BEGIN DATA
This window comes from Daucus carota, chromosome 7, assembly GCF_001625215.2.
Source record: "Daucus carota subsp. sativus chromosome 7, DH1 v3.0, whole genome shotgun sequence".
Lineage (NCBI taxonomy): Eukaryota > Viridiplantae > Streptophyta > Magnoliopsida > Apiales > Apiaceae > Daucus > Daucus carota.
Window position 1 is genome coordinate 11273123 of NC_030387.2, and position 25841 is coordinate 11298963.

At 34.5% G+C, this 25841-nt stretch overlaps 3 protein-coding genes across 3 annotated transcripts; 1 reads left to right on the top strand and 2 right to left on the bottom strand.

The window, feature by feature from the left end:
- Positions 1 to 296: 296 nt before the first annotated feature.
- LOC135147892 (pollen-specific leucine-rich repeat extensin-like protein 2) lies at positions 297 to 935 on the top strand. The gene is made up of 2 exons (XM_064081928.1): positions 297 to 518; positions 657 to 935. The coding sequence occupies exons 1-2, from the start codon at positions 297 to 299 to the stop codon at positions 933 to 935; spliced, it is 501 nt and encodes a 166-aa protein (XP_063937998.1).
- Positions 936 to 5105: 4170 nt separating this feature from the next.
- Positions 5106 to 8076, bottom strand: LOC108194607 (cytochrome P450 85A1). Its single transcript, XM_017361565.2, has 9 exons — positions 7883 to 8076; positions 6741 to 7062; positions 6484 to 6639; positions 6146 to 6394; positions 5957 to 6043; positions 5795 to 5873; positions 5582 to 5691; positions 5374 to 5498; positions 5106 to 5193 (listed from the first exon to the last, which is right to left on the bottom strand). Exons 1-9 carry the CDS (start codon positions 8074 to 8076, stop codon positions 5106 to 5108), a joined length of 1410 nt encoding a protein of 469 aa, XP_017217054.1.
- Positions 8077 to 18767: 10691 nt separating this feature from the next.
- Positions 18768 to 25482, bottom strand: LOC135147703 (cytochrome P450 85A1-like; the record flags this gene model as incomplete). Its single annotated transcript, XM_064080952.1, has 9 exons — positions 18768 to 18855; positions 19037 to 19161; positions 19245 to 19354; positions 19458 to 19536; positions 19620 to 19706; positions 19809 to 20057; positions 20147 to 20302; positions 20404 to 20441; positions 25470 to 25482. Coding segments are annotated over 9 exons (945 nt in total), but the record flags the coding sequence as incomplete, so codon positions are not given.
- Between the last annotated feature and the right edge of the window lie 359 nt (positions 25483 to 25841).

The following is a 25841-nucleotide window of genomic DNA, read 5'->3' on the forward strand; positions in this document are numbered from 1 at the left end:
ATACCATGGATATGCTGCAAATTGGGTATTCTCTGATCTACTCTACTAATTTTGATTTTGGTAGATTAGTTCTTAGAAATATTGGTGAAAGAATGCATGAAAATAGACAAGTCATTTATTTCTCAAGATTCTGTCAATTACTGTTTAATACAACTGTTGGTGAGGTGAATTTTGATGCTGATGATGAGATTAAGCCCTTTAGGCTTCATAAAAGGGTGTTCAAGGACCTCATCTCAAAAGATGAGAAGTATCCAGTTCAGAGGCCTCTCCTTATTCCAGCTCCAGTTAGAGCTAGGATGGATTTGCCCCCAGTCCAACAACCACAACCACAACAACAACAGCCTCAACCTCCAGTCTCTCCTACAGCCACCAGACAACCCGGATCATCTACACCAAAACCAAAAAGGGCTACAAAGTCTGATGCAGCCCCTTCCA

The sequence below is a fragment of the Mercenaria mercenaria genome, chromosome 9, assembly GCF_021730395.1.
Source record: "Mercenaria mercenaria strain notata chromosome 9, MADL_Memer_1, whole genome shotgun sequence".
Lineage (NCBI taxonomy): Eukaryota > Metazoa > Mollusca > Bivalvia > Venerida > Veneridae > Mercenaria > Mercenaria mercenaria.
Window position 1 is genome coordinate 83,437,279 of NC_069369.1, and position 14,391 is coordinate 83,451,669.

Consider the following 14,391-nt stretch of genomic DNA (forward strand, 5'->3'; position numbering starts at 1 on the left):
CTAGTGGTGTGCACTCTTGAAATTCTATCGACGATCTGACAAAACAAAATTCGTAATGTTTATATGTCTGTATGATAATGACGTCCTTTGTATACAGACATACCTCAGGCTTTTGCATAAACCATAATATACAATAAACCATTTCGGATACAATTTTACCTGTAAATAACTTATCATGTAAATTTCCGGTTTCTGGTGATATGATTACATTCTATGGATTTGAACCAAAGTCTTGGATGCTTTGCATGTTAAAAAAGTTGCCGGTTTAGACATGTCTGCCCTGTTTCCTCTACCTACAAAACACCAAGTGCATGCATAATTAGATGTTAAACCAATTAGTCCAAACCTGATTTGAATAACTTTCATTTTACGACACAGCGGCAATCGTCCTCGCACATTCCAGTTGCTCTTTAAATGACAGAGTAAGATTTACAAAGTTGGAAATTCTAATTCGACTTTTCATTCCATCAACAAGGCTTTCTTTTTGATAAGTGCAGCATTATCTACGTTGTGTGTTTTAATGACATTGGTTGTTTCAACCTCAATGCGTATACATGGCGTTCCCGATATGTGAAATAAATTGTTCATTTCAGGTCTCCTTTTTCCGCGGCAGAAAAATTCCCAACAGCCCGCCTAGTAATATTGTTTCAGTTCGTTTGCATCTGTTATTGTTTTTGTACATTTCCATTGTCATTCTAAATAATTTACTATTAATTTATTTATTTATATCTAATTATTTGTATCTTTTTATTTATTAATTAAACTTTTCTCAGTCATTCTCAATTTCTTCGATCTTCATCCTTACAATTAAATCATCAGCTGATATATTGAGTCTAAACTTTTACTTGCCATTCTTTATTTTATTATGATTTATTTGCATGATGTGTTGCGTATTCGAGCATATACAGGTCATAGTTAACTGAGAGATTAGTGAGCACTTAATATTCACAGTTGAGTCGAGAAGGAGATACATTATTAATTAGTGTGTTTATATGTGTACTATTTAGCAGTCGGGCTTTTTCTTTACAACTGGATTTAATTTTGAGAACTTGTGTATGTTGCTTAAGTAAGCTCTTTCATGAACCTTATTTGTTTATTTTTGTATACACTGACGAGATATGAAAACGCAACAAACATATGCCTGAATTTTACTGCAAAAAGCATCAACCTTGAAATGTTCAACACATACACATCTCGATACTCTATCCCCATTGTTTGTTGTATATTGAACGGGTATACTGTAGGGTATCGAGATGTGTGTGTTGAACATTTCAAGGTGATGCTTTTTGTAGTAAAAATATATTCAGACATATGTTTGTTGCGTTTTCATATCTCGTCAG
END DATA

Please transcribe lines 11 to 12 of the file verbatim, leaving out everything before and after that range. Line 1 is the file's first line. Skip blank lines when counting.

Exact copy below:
- Positions 8077 to 18767: 10691 nt separating this feature from the next.
- Positions 18768 to 25482, bottom strand: LOC135147703 (cytochrome P450 85A1-like; the record flags this gene model as incomplete). Its single annotated transcript, XM_064080952.1, has 9 exons — positions 18768 to 18855; positions 19037 to 19161; positions 19245 to 19354; positions 19458 to 19536; positions 19620 to 19706; positions 19809 to 20057; positions 20147 to 20302; positions 20404 to 20441; positions 25470 to 25482. Coding segments are annotated over 9 exons (945 nt in total), but the record flags the coding sequence as incomplete, so codon positions are not given.